The Wharf has been rebuilt many times
before reaching it's present stage. It started out as little more than a
one boat mooring then expanded to about 50 feet before reaching it's
present length of 127 feet.
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The railroad didn't lay tracks to the
waterfront till 1900 and then they were almost a block away. When the
Wharf was built to it's present length in 1920 the tracks were laid
along side the Wharf, not on it. The area between the ties was filled
with timber to allow trucks, hand carts and such to unload freight for
the local businesses.
Piles were sunk into the Fall Creek mud and
bedrock was found only 10 feet down so it has a solid footing. Wood
beams and wood timber decking top the piles.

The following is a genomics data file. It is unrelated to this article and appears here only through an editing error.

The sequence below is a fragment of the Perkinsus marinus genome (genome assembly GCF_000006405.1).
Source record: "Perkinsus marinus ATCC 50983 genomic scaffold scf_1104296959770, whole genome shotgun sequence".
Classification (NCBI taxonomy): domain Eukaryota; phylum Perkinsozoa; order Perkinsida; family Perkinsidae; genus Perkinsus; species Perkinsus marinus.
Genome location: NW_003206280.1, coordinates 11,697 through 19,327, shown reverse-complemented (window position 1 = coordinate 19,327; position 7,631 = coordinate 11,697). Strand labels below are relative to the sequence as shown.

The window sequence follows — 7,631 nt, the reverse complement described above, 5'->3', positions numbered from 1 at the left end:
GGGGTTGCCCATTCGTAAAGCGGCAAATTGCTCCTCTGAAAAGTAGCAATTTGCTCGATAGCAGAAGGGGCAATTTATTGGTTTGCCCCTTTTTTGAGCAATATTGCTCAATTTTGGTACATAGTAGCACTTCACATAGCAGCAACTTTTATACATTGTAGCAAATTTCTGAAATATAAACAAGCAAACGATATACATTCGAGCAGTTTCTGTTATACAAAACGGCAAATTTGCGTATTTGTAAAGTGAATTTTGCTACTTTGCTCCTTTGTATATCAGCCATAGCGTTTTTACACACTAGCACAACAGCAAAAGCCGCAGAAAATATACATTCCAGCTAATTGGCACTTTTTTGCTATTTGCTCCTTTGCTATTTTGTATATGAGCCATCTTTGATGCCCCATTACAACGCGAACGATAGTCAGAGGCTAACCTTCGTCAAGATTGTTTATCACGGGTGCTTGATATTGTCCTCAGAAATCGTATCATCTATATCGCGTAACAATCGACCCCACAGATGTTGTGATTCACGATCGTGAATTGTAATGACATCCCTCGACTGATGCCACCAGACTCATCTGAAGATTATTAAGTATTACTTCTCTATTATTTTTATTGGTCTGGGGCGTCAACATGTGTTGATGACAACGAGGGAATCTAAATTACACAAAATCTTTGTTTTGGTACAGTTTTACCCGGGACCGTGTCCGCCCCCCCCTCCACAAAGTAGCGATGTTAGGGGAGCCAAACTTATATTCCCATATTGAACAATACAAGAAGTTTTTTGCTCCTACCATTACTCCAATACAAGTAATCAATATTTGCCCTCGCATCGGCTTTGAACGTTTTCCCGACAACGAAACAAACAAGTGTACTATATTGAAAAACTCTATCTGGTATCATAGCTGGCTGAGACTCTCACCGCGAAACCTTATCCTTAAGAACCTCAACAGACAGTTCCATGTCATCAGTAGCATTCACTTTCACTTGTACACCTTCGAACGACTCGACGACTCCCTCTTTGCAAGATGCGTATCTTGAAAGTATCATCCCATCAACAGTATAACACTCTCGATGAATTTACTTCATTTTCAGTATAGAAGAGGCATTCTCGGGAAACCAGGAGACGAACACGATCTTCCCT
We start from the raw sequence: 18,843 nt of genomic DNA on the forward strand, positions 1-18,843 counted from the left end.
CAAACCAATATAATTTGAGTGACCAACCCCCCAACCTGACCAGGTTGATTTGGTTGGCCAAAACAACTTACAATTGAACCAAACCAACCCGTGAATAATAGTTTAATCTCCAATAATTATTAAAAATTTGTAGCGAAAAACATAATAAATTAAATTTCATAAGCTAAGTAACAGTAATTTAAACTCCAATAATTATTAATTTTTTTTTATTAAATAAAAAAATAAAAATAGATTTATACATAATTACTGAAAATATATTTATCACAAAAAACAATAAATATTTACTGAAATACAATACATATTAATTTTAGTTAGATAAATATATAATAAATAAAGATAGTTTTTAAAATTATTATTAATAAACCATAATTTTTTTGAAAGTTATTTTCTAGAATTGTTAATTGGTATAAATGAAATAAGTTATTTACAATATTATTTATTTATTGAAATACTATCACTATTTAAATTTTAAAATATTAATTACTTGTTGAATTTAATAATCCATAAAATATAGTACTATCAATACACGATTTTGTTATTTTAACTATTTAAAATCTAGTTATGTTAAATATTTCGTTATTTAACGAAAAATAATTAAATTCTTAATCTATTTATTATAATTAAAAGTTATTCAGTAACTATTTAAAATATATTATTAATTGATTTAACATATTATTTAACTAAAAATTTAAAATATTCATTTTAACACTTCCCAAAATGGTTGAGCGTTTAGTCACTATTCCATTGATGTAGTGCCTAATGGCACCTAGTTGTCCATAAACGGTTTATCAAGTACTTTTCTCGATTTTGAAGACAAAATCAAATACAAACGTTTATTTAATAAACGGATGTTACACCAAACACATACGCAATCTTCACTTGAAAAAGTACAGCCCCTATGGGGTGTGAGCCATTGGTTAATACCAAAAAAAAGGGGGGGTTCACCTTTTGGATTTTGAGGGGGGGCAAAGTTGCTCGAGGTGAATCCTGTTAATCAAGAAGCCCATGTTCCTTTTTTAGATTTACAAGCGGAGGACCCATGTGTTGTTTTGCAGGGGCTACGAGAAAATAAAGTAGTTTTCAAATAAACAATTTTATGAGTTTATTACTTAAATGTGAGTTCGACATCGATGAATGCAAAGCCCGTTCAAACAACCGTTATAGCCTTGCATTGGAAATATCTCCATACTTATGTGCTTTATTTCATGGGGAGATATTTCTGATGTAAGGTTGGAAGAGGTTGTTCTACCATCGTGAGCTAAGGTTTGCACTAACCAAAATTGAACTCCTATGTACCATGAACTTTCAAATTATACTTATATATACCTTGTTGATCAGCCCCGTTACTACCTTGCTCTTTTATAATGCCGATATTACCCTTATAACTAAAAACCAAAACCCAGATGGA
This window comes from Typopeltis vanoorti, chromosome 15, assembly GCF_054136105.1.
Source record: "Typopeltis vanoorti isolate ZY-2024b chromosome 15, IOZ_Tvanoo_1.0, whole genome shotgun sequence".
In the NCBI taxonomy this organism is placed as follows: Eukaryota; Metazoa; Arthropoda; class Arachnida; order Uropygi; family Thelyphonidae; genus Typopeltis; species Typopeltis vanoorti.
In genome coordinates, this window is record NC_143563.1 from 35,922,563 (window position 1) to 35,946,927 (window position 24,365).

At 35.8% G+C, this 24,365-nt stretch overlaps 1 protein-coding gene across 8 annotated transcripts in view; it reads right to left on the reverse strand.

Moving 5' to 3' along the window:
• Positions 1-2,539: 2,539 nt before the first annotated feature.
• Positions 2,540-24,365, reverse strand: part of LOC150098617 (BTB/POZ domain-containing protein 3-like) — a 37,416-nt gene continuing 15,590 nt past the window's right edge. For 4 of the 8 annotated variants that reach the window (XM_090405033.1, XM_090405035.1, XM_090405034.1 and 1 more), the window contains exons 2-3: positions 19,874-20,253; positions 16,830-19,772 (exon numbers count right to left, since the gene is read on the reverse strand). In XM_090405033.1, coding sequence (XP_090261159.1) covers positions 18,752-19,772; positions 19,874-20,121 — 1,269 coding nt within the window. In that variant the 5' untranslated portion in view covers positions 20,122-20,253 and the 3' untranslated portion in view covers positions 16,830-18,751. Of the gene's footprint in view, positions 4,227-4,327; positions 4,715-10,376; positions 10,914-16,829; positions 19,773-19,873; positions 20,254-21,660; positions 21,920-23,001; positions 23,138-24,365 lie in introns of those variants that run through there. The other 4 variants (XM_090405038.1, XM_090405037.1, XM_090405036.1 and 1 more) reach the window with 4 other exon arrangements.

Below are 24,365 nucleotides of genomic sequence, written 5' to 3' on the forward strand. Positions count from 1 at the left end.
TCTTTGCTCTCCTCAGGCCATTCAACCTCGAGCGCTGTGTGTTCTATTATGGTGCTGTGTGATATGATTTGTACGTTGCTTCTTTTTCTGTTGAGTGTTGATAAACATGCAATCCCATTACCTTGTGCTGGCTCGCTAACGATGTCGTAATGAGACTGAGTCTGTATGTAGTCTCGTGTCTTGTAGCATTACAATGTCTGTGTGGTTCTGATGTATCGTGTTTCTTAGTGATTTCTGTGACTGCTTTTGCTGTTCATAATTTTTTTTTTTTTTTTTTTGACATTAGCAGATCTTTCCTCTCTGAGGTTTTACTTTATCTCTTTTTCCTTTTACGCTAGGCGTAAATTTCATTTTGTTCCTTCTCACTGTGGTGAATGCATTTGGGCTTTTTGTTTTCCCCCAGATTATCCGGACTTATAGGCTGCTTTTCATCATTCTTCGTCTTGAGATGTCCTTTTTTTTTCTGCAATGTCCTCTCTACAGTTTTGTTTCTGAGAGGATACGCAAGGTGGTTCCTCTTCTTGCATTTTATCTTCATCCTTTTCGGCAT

There is a native cut stone retaining wall
running the entire length of the Wharf.
This end view of the Wharf shows how the
railroad tracks run just beside, not on, the Wharf and the area between
the rails is filled with timbers to the level of the Wharf and
Fender piles where driven shortly
after a river schooner took out a small portion of the Wharf
during docking. Ladders are also provided so people arriving from
upstream in small boats can gain access to the stores especially on
Friday and Saturday nights.
This will be the third
kit released in the series.
Dimensions shown are approximate till the kit design is complete. Actual
dimensions will be posted at that time.